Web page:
An Ohio court of appeals has upheld the conviction of Ryan Widmer for the bathtub murder of his wife in Warren County.
The case is available online. State v. Widmer, 2013-Ohio-62.
This is a second appeal from Ryan K. Widmer. In this appeal, he sought a new trial based on allegations that the prosecution failed to disclose information about false statements made by the lead investigator. Widmer also sought a new genetic DNA testing and raised some procedural arguments.
In 2011, after three jury trials, Widmer was found guilty of murdering his wife, Sarah Widmer, by forcibly drowning her in a bathtub in their home. He is serving a 15-year prison sentence.
Widmer’s first argument concerned the role if Lieutenant Jeffrey Braley. Lieutenant Braley was an officer with the Hamilton Township Police Department. He conducted much of the investigation, including collecting and processing evidence in the home. He was also present at the autopsy.
The defense later learned that Braley had lied on his application for employment. The trial judge, however, did not permit the defense to introduce this evidence at trial.
Widmer’s legal argument is that the United States Supreme Court, in a decision known as Brady, requires the state to turn over to turn over evidence in its possession that is both favorable to the accused and material to guilt or punishment.
Widmer argued that the evidence about Braley was important because it related to his trial strategy and the impeachment of Braley. In particular, Widmer suggested that if Braley had admitted to falsifying the employment application, the defense could have focused on incompetence and dishonesty on the integrity of the investigation. The court rejected this argument, reasoning that “Braley’s alleged misconduct, including falsifying the 1996 employment application, had no bearing on the issues of whether he was qualified to be a lieutenant detective and whether he was capable of properly handling the Widmer investigation.” The court explained this decision as follows:
the defense had ample opportunity to cross-examine Braley and other testifying officers about the orders that Braley gave at the scene, as well as his handling of the evidence. Similarly, nothing prevented Widmer from asking Braley additional questions about his actual training and experience in collecting evidence, dusting for fingerprints, and managing a crime scene investigation.
This included the fact that the jury heard testimony from multiple witnesses that the evidence from the tub had changed while it was in police custody.
The court rejected all of the arguments from the defense. The court found that Braley’s potential false statements – and possible perjury during a hearing on this matter – were not relevant to many of the issues at trial. The court found, for example, that the false employment application was not relevant to whether Braley only collected evidence that might help the prosecution, whether Braley’s lack of real police experience impacted his communication with the prosecution about possible charges, and whether Braley improperly influenced the coroner.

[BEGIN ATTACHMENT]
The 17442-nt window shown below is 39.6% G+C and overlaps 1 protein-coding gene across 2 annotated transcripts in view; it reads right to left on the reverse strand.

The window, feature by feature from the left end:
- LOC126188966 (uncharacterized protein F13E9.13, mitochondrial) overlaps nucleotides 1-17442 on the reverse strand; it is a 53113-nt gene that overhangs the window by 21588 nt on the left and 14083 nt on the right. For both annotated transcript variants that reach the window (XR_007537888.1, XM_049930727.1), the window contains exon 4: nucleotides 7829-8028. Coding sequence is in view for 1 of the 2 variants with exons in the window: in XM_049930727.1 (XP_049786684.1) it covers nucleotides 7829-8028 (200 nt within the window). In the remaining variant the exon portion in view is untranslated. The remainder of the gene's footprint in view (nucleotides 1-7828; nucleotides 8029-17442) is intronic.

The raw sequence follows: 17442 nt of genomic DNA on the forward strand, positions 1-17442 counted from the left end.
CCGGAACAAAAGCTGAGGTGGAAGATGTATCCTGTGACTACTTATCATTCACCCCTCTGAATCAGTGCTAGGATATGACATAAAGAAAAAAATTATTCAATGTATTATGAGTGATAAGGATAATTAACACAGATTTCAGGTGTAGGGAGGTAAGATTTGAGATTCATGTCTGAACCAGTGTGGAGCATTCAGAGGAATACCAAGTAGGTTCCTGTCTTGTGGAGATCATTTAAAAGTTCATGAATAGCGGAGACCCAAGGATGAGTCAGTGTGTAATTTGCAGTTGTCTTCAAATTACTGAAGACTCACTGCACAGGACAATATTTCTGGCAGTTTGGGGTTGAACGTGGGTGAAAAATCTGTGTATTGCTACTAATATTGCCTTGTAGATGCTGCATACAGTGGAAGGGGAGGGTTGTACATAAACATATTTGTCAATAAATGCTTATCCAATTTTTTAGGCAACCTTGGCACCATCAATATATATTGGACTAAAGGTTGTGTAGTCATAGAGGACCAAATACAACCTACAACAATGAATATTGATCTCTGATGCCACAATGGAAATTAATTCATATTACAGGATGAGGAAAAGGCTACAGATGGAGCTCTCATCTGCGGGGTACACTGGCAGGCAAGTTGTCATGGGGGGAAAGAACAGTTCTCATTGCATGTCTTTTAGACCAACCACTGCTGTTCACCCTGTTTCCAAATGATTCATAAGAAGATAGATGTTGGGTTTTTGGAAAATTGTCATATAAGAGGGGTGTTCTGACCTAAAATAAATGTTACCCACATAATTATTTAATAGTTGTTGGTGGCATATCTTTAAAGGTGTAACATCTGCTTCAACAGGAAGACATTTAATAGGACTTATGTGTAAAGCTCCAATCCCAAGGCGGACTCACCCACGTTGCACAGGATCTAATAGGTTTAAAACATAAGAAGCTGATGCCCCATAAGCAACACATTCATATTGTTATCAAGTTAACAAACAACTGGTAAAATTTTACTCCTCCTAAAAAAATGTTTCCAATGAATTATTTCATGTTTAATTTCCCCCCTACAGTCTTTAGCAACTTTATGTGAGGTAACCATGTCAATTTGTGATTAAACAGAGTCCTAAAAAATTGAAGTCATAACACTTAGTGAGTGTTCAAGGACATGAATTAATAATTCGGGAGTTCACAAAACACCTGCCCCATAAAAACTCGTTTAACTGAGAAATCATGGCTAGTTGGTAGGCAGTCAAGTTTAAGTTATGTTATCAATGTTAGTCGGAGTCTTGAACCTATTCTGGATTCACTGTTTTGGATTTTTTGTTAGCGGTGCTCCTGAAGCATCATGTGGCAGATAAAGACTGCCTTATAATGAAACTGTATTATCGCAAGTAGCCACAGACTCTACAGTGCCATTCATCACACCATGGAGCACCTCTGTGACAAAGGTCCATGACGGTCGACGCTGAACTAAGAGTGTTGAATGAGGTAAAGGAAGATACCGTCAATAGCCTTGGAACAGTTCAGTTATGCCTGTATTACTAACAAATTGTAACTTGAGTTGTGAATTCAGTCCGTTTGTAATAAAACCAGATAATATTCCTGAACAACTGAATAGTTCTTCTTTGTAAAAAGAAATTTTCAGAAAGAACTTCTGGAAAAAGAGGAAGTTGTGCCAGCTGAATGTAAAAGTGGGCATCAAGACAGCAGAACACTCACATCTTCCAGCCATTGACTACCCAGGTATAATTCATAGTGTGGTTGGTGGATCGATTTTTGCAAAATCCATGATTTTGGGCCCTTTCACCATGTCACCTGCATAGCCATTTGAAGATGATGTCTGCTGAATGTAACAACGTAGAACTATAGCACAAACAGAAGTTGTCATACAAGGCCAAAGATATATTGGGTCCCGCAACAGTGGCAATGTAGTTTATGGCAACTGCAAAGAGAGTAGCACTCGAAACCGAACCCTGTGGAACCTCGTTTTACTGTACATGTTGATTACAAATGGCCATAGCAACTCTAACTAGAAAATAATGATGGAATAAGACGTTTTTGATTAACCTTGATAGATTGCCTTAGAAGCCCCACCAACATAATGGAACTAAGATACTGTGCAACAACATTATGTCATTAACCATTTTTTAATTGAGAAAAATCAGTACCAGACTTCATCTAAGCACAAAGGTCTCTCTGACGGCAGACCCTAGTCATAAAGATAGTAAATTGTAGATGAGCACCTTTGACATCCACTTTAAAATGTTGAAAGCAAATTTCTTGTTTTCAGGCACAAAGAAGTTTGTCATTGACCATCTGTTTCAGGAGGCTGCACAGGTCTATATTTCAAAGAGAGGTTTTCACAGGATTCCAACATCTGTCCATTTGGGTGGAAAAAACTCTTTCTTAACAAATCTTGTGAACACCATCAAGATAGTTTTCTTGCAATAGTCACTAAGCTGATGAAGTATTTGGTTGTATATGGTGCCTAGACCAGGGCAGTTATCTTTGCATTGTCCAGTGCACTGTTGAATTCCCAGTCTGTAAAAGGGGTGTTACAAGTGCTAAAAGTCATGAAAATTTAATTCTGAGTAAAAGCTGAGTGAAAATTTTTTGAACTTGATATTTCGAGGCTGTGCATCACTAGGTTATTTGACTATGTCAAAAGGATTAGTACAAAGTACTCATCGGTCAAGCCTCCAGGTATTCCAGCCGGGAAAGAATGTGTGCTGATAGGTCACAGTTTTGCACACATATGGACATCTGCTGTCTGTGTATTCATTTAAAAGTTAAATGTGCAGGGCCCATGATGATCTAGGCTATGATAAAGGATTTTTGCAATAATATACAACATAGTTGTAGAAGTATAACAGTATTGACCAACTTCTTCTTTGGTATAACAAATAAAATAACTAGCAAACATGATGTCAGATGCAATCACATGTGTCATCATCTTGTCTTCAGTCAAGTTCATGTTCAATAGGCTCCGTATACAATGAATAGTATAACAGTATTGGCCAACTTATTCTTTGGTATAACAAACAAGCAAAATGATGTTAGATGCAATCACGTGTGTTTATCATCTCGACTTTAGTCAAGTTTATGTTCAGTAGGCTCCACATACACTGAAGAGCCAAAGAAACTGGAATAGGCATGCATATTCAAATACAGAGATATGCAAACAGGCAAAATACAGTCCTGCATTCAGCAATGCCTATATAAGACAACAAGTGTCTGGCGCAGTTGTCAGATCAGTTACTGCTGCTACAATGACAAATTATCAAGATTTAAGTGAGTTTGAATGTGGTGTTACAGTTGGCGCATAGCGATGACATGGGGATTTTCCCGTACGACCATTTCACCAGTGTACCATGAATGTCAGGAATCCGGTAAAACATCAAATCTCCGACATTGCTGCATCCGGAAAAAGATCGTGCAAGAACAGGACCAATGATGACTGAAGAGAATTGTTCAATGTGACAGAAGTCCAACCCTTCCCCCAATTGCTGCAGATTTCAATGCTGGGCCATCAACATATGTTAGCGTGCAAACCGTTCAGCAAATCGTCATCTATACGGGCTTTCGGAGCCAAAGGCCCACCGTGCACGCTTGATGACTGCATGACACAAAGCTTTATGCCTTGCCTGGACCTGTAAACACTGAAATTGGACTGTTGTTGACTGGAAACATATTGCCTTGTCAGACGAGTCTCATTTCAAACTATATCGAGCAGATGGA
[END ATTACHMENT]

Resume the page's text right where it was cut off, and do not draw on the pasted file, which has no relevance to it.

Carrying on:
The court concluded:
There is no reasonable likelihood that knowledge by the jury that Braley lied about various credentials and whether he filled out the 1996 employment application could have affected its decision on the ultimate issue of whether Widmer was guilty of murdering Sarah. This conclusion is particularly compelling in light of the ample additional evidence supporting Widmer’s guilt, . . .
The court also upheld the trial courts decision to not permit Braley to be questioned about his application during the Widmer trial. The court explained that this information likely would not have affected the decision of the jury: “Braley was not on trial for fraud ormisconduct; Widmer was on trial for murder, and examining this part of Braley’s past would only lead to surprise, jury confusion, and a waste of time . . .”
The court of appeals also rejected some procedural and technical arguments raised by Widmer. In the end, the he court concluded that it remained confident in the Widmer verdict.
Widmer also argued that he should have been granted access to Sarah’s biological remains for the purpose of DNA testing in order to determine if she suffered from a congenital heart defect called Long QT Syndrome, which may have caused her to drown. The decision in this case rests on a close reading of the law in Ohio permitting DNA testing. In most instances, the court concluded that the law does not apply to this type of situation – instead, the law is aimed at situations where the DNA evidence can exclude the defendant as the person who committed the crime. The law, the court concluded, does not permit DNA testing of victims. The court also rejected an argument that the due process or equal protection clause of the Constitution requires such testing.
The court was critical of Widmer’s attorneys. At one point, the court suggested that attorneys might have misrepresented some of the evidence during oral argument. The court gave the attorneys the “the benefit of the doubt” but cautioned them about further such representations of the evidence bordering on “hyperbole.” The Widmer case is the type of high profile appeal where a person would benefit from having the most experienced appellate counsel.
Widmer’s case will now be considered by the Ohio Supreme Court, which must decide whether or not to hear further appeals.